Life’s Transactions

Ten years ago, I tried my hand at a photoblog. I took up photography as a hobby because it helped me to stop and see the world in a way that my busy life normally prevented. The photoblog was a small place on the internet to post the images I created along with short reflections.

Not having any photographic technique, my entry-level camera was set to automatic. But taking a great photo wasn’t the goal. The goal was to pause and glimpse a glimmer of beauty that I would normally miss. And in the process, I hoped I was becoming a slightly better person for it. I can’t remember why I ended the photoblog, but it lasted about a year. 

About five years ago, I began to take photography more seriously. I bought a better camera, set it to manual and began learning ISO, aperture, shutter speed and the nuances of lighting and post-processing. In that process, I still searched for beauty. But the goal of my photography subtly shifted from pausing and pondering to creating a better image. As my technique developed, I began posting on various social media platforms not with the purpose of reflection, but of exposure. I’m still finding beauty, but I’ve almost stopped reflecting. I’m pausing to find the subject for an image and process it to emphasize its appeal, but I’ve ceased ruminating on the subtly of its attraction.

Now looking back over the last several years, I feel I’ve lost something in order to gain something. 

These kind of transactions occur throughout our lives. We make certain decisions and start a journey rarely knowing its true trajectory. With a healthy dose of hindsight that only time provides, we realize the true cost of those transactions.

We are finite beings, so money, energy, passion and resources invested into certain areas of our lives often means other areas won’t receive the same kind of attention. Most of the time, we weigh our options and choose what seems best in the moment. Sometimes that can be a good thing. But other times, not so much.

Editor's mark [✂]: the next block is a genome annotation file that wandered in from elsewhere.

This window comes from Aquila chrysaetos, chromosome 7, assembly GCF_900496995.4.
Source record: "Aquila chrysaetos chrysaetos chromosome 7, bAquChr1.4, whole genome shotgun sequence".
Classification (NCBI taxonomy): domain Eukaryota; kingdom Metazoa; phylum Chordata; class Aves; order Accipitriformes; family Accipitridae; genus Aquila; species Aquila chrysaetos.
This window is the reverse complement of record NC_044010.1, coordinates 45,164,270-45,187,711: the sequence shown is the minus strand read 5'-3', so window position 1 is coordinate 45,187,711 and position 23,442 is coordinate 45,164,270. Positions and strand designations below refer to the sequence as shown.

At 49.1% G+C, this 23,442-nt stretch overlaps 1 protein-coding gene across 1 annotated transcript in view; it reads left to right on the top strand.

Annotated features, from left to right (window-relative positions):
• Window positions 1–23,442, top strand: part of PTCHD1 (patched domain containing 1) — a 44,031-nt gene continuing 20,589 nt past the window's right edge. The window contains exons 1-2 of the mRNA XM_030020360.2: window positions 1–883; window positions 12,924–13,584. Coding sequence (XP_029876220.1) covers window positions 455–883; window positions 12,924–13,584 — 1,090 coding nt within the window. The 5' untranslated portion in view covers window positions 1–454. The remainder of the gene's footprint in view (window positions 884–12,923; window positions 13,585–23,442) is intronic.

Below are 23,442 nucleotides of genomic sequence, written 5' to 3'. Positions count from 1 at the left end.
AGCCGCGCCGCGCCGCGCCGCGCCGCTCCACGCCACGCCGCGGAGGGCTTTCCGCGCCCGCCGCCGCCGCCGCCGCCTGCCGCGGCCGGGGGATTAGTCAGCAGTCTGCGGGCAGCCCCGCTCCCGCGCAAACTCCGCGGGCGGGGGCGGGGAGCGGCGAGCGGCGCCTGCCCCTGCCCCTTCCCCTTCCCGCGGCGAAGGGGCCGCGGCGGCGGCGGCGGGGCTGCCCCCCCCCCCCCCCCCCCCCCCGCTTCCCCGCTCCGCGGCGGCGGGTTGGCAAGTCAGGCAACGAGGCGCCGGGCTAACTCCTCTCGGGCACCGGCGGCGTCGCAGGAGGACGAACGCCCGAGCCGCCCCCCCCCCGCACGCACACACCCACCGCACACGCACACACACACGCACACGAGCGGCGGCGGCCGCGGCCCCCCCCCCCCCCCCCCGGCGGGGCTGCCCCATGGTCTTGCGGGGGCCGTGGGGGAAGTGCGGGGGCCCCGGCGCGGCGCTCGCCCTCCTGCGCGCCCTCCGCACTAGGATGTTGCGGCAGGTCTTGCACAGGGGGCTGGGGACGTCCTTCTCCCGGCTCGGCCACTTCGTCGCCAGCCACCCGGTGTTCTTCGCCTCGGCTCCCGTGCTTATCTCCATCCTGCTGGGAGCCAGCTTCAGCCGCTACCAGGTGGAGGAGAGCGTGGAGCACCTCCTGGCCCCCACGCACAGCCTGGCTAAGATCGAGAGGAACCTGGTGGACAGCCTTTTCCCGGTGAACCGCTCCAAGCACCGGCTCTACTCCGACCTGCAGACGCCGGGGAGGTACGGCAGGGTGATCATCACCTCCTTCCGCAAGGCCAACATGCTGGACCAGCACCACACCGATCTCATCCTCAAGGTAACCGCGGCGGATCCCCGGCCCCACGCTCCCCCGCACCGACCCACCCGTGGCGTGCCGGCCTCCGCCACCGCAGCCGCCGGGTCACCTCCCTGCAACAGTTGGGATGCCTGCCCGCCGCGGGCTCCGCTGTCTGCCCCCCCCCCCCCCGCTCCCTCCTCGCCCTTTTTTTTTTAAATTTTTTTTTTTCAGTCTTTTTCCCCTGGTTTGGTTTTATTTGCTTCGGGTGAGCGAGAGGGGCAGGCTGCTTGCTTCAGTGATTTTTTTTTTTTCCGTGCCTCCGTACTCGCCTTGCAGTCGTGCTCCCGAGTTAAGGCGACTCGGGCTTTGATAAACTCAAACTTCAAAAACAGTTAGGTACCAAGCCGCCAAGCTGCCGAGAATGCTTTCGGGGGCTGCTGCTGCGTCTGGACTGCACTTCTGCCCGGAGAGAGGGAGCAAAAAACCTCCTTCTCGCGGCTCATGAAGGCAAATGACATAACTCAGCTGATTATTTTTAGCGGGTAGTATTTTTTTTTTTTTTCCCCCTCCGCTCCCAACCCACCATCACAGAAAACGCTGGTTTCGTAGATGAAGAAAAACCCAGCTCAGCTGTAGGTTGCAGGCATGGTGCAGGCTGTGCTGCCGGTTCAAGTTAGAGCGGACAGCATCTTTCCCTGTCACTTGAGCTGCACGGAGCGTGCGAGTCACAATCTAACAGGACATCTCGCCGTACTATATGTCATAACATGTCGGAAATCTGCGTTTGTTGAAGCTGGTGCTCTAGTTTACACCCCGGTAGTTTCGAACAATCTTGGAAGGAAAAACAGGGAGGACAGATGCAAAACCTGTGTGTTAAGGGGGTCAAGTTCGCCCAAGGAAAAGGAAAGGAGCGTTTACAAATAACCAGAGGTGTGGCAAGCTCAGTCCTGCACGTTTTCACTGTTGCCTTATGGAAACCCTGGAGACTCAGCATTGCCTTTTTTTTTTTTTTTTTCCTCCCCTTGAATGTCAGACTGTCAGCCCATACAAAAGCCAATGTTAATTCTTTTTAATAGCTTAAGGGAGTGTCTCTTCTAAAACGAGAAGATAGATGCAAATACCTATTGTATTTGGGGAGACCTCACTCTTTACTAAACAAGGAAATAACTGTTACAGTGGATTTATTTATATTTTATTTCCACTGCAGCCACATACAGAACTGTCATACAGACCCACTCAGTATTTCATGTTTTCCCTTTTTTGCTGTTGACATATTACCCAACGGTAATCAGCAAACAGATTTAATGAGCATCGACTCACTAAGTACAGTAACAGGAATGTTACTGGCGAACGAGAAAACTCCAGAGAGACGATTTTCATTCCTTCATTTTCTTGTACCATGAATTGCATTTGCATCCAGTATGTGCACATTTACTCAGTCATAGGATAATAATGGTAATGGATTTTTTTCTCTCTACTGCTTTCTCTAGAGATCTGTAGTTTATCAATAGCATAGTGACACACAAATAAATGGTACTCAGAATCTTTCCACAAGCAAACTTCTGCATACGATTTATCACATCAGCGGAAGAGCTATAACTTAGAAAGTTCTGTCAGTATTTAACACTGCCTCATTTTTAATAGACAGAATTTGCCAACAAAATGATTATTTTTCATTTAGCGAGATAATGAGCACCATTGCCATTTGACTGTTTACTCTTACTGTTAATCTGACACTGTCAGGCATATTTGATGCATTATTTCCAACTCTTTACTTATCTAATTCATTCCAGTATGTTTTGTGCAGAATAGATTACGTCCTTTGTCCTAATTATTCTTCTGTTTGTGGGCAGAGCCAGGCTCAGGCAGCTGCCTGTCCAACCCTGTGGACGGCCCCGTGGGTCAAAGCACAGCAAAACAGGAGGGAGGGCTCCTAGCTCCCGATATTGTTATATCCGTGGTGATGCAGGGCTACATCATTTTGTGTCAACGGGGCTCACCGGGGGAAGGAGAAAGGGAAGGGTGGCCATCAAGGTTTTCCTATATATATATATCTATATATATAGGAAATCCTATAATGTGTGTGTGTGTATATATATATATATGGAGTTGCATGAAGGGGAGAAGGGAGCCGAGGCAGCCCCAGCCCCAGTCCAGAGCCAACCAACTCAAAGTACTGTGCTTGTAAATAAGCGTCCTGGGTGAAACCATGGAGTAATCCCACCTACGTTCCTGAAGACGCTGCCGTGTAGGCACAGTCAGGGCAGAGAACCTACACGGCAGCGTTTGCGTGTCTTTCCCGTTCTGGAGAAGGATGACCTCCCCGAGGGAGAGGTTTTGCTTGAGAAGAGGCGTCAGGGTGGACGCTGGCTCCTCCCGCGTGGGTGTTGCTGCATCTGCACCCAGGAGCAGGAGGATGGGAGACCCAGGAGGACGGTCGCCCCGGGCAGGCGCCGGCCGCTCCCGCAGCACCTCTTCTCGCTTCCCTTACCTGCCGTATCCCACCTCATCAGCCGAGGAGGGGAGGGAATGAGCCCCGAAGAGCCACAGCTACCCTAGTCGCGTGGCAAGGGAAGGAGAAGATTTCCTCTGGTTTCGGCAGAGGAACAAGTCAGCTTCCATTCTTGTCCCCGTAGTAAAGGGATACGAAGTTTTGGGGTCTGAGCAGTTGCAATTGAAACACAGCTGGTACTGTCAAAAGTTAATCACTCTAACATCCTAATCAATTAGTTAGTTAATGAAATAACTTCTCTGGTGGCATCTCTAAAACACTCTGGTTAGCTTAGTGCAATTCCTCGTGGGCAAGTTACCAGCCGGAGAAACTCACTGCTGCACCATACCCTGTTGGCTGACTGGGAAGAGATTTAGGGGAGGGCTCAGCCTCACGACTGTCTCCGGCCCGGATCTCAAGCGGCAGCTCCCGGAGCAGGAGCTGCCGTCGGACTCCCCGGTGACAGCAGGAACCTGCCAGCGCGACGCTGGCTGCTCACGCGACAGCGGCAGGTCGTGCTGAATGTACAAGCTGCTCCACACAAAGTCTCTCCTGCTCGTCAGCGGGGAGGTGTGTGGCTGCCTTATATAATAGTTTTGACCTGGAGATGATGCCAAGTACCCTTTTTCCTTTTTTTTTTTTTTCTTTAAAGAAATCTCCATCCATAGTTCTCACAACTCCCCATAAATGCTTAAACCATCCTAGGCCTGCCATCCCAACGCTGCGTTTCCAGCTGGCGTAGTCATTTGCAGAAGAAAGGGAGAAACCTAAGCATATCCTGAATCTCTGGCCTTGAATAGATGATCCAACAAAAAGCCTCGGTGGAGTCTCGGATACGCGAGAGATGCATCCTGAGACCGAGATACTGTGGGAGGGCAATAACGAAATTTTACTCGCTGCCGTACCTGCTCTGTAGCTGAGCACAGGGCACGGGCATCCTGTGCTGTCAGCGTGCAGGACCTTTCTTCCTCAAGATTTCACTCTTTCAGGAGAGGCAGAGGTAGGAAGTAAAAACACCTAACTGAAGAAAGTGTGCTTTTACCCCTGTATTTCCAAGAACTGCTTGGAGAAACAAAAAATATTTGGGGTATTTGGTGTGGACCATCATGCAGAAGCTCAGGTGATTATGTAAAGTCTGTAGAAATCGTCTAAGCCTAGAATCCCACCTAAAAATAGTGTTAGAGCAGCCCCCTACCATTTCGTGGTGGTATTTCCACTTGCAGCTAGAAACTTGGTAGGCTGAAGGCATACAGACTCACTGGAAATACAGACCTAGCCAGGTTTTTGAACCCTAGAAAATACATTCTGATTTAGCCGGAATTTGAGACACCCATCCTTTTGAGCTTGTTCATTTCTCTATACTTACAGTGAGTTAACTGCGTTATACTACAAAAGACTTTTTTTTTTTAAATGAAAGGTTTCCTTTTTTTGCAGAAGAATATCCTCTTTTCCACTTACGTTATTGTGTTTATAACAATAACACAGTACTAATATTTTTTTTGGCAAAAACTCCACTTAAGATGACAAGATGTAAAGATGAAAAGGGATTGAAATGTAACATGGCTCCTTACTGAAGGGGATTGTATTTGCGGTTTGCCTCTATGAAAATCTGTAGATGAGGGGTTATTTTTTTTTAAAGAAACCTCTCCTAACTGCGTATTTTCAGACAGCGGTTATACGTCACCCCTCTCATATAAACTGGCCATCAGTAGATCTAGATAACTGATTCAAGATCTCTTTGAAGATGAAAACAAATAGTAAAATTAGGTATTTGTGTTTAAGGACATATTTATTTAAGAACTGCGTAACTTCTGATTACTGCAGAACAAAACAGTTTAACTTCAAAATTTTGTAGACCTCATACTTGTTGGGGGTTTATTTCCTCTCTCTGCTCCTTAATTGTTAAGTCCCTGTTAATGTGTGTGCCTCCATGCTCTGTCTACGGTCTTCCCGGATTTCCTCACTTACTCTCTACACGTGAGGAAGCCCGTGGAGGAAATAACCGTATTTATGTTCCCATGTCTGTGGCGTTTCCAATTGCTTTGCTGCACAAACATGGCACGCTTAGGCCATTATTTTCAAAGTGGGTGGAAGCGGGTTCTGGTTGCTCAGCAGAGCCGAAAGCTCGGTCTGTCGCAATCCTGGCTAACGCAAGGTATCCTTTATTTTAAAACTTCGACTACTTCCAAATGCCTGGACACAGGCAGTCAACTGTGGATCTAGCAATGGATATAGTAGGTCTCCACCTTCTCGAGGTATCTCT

Fortunately, if caught soon enough, some of these transactions can be refinanced. Resources can be redirected to nurture an area that has lain fallow so that over time new growth may emerge.

There’s a word for this process of refinancing our life’s transactions — repentance. Try to hear that word without any of its religious connotations. When Jesus used the word, it did not have any religious meaning. It meant “think about it.” Think about what you’re doing in your life and the repercussions of your actions. And in that process, consider that there might actually be a better way. And once you’ve weighed the options, choose the better way. That’s repentance. That’s refinancing those costly life transactions.

We often think of applying repentance to much larger things. But sometimes repentance needs to be applied to some of the “smaller” areas of life. For example, not spending regular time in quiet reflection can exact a huge cost over months and years, shaping us into a certain kind of person.

But whether it’s a large or small area of our life, God’s Spirit invites us to “think about it” and to empower us in the process of refinancing our life transactions. And through it, we experience the vast richness of God’s power and presence.

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